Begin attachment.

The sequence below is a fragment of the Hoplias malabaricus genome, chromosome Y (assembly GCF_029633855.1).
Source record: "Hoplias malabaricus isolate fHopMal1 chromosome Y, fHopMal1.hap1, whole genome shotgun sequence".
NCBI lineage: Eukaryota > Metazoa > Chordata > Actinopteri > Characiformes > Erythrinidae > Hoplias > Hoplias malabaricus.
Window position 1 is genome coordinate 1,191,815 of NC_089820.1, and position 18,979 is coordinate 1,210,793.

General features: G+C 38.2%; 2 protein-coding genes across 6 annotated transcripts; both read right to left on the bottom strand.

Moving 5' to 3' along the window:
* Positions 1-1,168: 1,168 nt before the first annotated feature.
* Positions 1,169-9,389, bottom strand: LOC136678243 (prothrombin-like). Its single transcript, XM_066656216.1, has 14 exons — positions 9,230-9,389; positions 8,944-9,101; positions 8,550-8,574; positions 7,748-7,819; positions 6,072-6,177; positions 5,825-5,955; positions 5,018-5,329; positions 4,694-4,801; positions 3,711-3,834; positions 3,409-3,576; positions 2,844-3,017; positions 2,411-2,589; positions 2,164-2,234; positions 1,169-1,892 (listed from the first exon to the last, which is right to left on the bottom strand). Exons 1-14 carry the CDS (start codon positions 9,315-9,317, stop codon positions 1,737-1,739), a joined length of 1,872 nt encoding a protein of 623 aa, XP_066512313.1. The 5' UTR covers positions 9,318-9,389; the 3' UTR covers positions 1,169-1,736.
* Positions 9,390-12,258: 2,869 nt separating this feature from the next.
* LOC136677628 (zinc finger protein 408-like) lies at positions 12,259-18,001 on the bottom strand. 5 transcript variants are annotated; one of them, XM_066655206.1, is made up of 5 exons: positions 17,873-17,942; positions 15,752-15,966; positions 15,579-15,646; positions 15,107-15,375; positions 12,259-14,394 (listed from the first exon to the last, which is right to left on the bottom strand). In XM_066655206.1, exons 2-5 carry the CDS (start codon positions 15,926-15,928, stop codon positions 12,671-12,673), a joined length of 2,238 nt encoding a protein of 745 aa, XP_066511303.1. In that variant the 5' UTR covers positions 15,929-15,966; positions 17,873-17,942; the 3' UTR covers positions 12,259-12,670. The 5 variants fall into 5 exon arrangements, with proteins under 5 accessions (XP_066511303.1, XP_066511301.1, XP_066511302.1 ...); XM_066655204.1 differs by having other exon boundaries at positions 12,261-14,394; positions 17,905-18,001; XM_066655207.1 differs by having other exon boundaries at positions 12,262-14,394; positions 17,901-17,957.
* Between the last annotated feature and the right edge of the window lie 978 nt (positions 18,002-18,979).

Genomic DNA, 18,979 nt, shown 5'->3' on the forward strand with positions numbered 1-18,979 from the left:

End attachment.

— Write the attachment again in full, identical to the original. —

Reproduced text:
The sequence below is a fragment of the Hoplias malabaricus genome, chromosome Y (assembly GCF_029633855.1).
Source record: "Hoplias malabaricus isolate fHopMal1 chromosome Y, fHopMal1.hap1, whole genome shotgun sequence".
NCBI lineage: Eukaryota > Metazoa > Chordata > Actinopteri > Characiformes > Erythrinidae > Hoplias > Hoplias malabaricus.
Window position 1 is genome coordinate 1,191,815 of NC_089820.1, and position 18,979 is coordinate 1,210,793.

General features: G+C 38.2%; 2 protein-coding genes across 6 annotated transcripts; both read right to left on the bottom strand.

Moving 5' to 3' along the window:
* Positions 1-1,168: 1,168 nt before the first annotated feature.
* Positions 1,169-9,389, bottom strand: LOC136678243 (prothrombin-like). Its single transcript, XM_066656216.1, has 14 exons — positions 9,230-9,389; positions 8,944-9,101; positions 8,550-8,574; positions 7,748-7,819; positions 6,072-6,177; positions 5,825-5,955; positions 5,018-5,329; positions 4,694-4,801; positions 3,711-3,834; positions 3,409-3,576; positions 2,844-3,017; positions 2,411-2,589; positions 2,164-2,234; positions 1,169-1,892 (listed from the first exon to the last, which is right to left on the bottom strand). Exons 1-14 carry the CDS (start codon positions 9,315-9,317, stop codon positions 1,737-1,739), a joined length of 1,872 nt encoding a protein of 623 aa, XP_066512313.1. The 5' UTR covers positions 9,318-9,389; the 3' UTR covers positions 1,169-1,736.
* Positions 9,390-12,258: 2,869 nt separating this feature from the next.
* LOC136677628 (zinc finger protein 408-like) lies at positions 12,259-18,001 on the bottom strand. 5 transcript variants are annotated; one of them, XM_066655206.1, is made up of 5 exons: positions 17,873-17,942; positions 15,752-15,966; positions 15,579-15,646; positions 15,107-15,375; positions 12,259-14,394 (listed from the first exon to the last, which is right to left on the bottom strand). In XM_066655206.1, exons 2-5 carry the CDS (start codon positions 15,926-15,928, stop codon positions 12,671-12,673), a joined length of 2,238 nt encoding a protein of 745 aa, XP_066511303.1. In that variant the 5' UTR covers positions 15,929-15,966; positions 17,873-17,942; the 3' UTR covers positions 12,259-12,670. The 5 variants fall into 5 exon arrangements, with proteins under 5 accessions (XP_066511303.1, XP_066511301.1, XP_066511302.1 ...); XM_066655204.1 differs by having other exon boundaries at positions 12,261-14,394; positions 17,905-18,001; XM_066655207.1 differs by having other exon boundaries at positions 12,262-14,394; positions 17,901-17,957.
* Between the last annotated feature and the right edge of the window lie 978 nt (positions 18,002-18,979).

Genomic DNA, 18,979 nt, shown 5'->3' on the forward strand with positions numbered 1-18,979 from the left: